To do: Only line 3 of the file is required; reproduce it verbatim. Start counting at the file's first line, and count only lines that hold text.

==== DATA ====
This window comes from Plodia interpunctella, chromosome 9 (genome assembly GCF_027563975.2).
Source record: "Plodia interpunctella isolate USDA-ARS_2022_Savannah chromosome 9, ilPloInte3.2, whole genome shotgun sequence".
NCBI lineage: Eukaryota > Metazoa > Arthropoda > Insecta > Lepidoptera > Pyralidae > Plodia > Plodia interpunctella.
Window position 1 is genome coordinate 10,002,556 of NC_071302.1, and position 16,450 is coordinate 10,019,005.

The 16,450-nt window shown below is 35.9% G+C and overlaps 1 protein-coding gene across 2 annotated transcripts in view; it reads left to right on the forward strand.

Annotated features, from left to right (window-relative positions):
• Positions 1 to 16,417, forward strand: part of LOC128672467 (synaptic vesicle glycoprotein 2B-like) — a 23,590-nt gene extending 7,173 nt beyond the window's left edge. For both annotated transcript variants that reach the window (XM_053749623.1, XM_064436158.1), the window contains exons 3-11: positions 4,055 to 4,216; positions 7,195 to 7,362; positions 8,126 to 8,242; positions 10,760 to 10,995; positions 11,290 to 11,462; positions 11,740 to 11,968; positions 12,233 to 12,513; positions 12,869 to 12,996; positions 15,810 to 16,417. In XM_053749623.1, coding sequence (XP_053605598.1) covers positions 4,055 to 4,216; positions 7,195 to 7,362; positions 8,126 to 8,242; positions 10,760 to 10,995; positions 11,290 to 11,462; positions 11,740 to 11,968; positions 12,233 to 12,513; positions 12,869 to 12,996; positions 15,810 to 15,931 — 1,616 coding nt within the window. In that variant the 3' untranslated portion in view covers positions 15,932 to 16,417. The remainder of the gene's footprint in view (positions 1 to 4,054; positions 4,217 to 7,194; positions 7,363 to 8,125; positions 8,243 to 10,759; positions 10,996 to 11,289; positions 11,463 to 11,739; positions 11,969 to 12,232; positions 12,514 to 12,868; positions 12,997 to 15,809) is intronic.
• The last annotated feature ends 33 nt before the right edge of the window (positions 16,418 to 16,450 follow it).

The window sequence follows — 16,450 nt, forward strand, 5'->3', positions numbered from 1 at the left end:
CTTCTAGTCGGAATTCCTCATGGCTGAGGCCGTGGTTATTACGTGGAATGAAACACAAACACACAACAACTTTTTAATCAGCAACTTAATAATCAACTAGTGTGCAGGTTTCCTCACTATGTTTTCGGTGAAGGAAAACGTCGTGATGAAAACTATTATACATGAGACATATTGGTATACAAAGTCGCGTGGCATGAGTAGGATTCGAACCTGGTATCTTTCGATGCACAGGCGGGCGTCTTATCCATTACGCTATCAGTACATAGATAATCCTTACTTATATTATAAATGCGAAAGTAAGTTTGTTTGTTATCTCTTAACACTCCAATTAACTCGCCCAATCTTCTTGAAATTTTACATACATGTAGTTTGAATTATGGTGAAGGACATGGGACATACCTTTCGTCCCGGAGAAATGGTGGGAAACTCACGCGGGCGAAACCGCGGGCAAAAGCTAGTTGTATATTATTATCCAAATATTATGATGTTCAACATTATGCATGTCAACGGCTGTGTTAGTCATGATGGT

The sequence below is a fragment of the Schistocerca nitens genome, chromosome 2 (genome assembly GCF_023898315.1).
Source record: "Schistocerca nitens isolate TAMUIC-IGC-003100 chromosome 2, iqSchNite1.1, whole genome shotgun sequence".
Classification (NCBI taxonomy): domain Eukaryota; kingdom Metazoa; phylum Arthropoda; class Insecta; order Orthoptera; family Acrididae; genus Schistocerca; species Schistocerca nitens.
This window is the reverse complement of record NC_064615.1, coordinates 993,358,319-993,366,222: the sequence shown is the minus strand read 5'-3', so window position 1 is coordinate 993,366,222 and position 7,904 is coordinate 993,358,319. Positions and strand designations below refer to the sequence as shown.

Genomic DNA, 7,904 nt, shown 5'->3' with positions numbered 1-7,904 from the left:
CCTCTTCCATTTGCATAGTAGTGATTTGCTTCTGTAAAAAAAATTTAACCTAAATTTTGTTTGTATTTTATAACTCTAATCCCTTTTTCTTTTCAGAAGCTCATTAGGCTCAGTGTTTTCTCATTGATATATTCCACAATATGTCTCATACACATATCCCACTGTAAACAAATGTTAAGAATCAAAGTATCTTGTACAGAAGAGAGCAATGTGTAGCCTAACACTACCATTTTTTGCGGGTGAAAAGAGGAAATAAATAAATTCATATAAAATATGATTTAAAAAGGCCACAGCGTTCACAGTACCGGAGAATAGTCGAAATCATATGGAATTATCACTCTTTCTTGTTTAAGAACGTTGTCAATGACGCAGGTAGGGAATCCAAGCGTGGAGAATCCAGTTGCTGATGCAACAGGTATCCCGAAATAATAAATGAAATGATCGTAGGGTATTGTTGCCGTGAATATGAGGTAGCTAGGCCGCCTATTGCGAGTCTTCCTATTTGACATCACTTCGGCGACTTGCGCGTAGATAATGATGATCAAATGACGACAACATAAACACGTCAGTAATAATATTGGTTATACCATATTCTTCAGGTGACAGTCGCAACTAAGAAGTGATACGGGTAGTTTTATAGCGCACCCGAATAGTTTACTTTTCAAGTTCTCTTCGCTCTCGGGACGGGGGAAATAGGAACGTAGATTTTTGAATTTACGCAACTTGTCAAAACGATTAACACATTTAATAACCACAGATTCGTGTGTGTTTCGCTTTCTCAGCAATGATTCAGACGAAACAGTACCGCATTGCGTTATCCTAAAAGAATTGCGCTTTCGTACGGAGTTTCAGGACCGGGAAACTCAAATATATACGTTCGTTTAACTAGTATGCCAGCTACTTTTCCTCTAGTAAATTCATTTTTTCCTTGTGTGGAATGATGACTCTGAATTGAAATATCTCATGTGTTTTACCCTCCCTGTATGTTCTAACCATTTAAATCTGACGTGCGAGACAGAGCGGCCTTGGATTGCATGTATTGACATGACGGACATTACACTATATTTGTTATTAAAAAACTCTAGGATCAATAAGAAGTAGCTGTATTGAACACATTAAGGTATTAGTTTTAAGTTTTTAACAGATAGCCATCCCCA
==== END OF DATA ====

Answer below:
NCBI lineage: Eukaryota > Metazoa > Arthropoda > Insecta > Lepidoptera > Pyralidae > Plodia > Plodia interpunctella.